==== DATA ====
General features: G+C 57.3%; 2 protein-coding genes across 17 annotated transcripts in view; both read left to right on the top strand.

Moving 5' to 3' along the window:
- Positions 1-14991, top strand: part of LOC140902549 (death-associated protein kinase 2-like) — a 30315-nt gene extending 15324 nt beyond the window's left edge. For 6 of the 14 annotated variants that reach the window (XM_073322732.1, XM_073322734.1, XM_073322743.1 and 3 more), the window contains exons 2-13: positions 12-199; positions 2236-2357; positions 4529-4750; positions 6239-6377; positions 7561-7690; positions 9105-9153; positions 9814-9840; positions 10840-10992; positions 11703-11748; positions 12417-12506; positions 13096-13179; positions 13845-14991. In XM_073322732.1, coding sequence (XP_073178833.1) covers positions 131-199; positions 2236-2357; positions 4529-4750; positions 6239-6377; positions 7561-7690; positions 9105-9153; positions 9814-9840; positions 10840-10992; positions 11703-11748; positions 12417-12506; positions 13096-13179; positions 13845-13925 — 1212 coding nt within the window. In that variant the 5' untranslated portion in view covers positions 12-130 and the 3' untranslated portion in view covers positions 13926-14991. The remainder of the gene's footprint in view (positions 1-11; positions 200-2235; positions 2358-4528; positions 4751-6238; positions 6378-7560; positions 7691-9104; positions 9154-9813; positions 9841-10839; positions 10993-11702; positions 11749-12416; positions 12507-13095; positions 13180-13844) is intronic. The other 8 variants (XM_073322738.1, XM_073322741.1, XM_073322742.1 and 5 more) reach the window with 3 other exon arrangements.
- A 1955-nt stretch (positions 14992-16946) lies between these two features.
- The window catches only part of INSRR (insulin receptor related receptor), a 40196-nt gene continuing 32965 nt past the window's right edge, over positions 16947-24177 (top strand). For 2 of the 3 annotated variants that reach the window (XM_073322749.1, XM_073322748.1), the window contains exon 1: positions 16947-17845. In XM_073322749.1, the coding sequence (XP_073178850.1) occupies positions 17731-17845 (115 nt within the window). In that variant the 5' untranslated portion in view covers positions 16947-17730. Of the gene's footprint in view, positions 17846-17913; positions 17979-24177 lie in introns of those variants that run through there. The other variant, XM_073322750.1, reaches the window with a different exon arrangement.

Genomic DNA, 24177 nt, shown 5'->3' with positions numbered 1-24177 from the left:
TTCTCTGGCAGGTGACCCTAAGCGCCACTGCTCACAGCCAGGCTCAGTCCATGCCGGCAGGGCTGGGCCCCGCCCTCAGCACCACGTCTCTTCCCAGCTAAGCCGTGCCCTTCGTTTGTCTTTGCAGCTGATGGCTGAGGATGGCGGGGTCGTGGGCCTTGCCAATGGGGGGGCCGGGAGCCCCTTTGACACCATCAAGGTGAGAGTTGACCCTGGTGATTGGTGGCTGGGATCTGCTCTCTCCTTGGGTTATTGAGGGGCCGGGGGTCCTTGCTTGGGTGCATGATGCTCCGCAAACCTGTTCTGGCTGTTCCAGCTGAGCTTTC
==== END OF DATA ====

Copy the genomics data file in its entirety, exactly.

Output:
General features: G+C 57.3%; 2 protein-coding genes across 17 annotated transcripts in view; both read left to right on the top strand.

Moving 5' to 3' along the window:
- Positions 1-14991, top strand: part of LOC140902549 (death-associated protein kinase 2-like) — a 30315-nt gene extending 15324 nt beyond the window's left edge. For 6 of the 14 annotated variants that reach the window (XM_073322732.1, XM_073322734.1, XM_073322743.1 and 3 more), the window contains exons 2-13: positions 12-199; positions 2236-2357; positions 4529-4750; positions 6239-6377; positions 7561-7690; positions 9105-9153; positions 9814-9840; positions 10840-10992; positions 11703-11748; positions 12417-12506; positions 13096-13179; positions 13845-14991. In XM_073322732.1, coding sequence (XP_073178833.1) covers positions 131-199; positions 2236-2357; positions 4529-4750; positions 6239-6377; positions 7561-7690; positions 9105-9153; positions 9814-9840; positions 10840-10992; positions 11703-11748; positions 12417-12506; positions 13096-13179; positions 13845-13925 — 1212 coding nt within the window. In that variant the 5' untranslated portion in view covers positions 12-130 and the 3' untranslated portion in view covers positions 13926-14991. The remainder of the gene's footprint in view (positions 1-11; positions 200-2235; positions 2358-4528; positions 4751-6238; positions 6378-7560; positions 7691-9104; positions 9154-9813; positions 9841-10839; positions 10993-11702; positions 11749-12416; positions 12507-13095; positions 13180-13844) is intronic. The other 8 variants (XM_073322738.1, XM_073322741.1, XM_073322742.1 and 5 more) reach the window with 3 other exon arrangements.
- A 1955-nt stretch (positions 14992-16946) lies between these two features.
- The window catches only part of INSRR (insulin receptor related receptor), a 40196-nt gene continuing 32965 nt past the window's right edge, over positions 16947-24177 (top strand). For 2 of the 3 annotated variants that reach the window (XM_073322749.1, XM_073322748.1), the window contains exon 1: positions 16947-17845. In XM_073322749.1, the coding sequence (XP_073178850.1) occupies positions 17731-17845 (115 nt within the window). In that variant the 5' untranslated portion in view covers positions 16947-17730. Of the gene's footprint in view, positions 17846-17913; positions 17979-24177 lie in introns of those variants that run through there. The other variant, XM_073322750.1, reaches the window with a different exon arrangement.

Genomic DNA, 24177 nt, shown 5'->3' with positions numbered 1-24177 from the left:
TTCTCTGGCAGGTGACCCTAAGCGCCACTGCTCACAGCCAGGCTCAGTCCATGCCGGCAGGGCTGGGCCCCGCCCTCAGCACCACGTCTCTTCCCAGCTAAGCCGTGCCCTTCGTTTGTCTTTGCAGCTGATGGCTGAGGATGGCGGGGTCGTGGGCCTTGCCAATGGGGGGGCCGGGAGCCCCTTTGACACCATCAAGGTGAGAGTTGACCCTGGTGATTGGTGGCTGGGATCTGCTCTCTCCTTGGGTTATTGAGGGGCCGGGGGTCCTTGCTTGGGTGCATGATGCTCCGCAAACCTGTTCTGGCTGTTCCAGCTGAGCTTTC